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Re: On naming taxa
George Olshevsky (firstname.lastname@example.org) wrote:
<The species Iguanodon exogyrarum was made the type species of
the new genus Procerosaurus by Fritsch in 1905. Procerosaurus,
however, is preoccupied by Procerosaurus Von Huene 1902, and
this situation cannot stand according to ICZN rules. A suitable
genus >must< be created or substituted for the preoccupied
genus, and Iguanodon is not suitable. Whether the type species
is a nomen dubium is not a >nomenclatural< problem, which the
generic name Ponerosteus corrects.>
I believe the ICZN requires that a differential diagnosis be
provided upon wide-distribution of a publication describing a
taxon which can be readily provided by the publisher; the first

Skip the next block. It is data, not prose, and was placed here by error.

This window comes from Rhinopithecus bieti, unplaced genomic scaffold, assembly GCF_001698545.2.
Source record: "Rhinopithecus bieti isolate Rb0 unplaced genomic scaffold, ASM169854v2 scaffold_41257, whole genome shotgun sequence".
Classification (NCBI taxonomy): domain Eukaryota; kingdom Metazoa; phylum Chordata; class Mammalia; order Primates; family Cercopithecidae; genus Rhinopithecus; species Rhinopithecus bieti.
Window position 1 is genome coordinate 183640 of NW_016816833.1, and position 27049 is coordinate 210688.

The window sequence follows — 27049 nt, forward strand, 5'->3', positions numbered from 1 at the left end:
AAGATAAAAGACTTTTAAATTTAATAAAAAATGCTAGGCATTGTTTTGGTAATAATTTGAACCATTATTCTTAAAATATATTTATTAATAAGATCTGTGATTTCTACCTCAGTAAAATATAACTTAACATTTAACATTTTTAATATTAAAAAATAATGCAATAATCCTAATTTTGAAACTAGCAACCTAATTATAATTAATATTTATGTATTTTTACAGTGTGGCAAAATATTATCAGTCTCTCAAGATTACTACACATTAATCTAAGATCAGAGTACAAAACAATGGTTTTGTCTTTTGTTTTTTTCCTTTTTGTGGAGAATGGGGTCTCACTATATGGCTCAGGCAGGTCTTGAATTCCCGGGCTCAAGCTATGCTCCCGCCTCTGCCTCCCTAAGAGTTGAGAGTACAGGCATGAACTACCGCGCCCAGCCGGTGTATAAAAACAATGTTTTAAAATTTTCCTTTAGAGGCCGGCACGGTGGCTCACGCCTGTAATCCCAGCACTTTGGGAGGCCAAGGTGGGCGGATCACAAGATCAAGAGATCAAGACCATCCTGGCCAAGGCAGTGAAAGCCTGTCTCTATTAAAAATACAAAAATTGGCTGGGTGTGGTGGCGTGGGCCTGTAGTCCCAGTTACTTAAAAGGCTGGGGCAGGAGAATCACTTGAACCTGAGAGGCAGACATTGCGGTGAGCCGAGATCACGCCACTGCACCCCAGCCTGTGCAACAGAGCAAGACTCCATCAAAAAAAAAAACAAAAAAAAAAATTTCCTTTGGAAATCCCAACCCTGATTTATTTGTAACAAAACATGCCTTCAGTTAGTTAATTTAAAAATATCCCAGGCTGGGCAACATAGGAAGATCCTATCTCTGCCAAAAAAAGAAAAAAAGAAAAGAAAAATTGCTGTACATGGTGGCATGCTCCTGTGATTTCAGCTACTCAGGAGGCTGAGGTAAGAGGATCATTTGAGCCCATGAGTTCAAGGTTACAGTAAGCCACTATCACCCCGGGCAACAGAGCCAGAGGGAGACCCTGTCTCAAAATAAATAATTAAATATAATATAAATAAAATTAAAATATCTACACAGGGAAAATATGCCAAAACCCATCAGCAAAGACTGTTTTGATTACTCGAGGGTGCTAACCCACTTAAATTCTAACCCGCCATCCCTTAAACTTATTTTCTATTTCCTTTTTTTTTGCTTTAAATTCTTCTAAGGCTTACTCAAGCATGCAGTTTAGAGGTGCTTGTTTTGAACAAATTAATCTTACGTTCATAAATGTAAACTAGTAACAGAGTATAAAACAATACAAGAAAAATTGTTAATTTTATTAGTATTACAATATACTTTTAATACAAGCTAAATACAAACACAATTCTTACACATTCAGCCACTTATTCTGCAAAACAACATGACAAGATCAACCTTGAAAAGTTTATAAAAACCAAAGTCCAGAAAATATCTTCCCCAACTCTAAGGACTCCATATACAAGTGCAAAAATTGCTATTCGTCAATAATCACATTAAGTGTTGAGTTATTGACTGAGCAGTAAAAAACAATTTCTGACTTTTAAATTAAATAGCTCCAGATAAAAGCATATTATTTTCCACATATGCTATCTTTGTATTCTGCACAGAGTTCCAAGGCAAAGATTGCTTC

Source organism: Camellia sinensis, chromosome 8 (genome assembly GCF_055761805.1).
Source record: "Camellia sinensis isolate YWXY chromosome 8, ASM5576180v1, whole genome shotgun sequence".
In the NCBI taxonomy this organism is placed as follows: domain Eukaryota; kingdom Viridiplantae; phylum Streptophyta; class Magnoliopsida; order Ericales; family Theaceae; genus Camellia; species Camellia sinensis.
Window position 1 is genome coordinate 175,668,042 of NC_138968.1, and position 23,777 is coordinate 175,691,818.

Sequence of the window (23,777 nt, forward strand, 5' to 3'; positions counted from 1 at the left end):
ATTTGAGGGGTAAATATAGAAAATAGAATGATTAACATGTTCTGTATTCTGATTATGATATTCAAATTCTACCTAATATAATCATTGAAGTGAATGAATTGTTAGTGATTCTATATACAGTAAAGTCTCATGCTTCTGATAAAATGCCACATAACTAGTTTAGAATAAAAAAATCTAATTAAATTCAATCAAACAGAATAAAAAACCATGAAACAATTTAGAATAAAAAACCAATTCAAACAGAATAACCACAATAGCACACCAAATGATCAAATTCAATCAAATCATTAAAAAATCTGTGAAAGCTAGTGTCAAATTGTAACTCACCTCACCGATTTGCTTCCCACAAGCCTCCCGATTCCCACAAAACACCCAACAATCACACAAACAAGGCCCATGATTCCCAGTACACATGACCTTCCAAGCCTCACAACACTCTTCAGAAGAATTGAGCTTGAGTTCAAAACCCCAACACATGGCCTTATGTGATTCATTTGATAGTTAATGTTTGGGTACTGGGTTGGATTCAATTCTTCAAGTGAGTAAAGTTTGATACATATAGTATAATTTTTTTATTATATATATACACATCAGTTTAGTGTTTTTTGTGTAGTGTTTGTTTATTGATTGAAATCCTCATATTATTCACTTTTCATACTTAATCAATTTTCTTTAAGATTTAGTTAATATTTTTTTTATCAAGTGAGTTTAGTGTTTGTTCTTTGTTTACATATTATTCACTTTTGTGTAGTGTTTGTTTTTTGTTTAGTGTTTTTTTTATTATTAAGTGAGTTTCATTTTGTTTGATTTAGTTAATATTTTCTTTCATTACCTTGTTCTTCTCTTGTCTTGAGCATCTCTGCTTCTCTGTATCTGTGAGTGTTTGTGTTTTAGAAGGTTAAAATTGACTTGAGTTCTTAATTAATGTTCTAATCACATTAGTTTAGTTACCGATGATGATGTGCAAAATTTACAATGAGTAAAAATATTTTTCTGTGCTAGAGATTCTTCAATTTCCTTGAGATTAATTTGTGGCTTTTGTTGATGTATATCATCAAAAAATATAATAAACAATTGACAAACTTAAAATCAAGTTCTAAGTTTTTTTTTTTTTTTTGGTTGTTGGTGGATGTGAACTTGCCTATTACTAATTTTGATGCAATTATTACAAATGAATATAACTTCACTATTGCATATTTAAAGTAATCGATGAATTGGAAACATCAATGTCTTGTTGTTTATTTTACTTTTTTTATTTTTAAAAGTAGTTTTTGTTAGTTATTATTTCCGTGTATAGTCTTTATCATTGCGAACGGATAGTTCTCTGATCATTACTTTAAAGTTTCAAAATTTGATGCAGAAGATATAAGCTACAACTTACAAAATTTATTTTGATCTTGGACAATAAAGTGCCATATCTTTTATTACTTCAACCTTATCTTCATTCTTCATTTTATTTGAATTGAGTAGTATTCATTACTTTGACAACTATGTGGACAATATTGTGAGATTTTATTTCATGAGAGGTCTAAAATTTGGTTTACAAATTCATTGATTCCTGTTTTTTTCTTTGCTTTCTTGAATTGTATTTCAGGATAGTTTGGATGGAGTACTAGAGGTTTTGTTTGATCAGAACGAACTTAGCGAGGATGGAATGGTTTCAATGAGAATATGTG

part is readily relevant, as the type is an endocast: how does
this endocast of a long-bone (tibia?) differ from other taxa? It
could very well be *Iguanodon*....
Making a name for what is essentially garbage is like saying
its okay to make names for fossil material that cannot in anyway
carry diagnostic references and be distinguished -- or referred
-- to/from any other taxa. I may be wrong, but the reason some
taxa have the term _nomen dubium_ attached to them is because of
the lack of any means of differentiation. *Prodeinodon* is a
good example.... Mickey Mortimer recent wrote on Panteleyev's
most recent fossil birds based for the most part on coracoid _fragments_.
Jaime A. Headden
Where the Wind Comes Sweeping Down the Pampas!!!!
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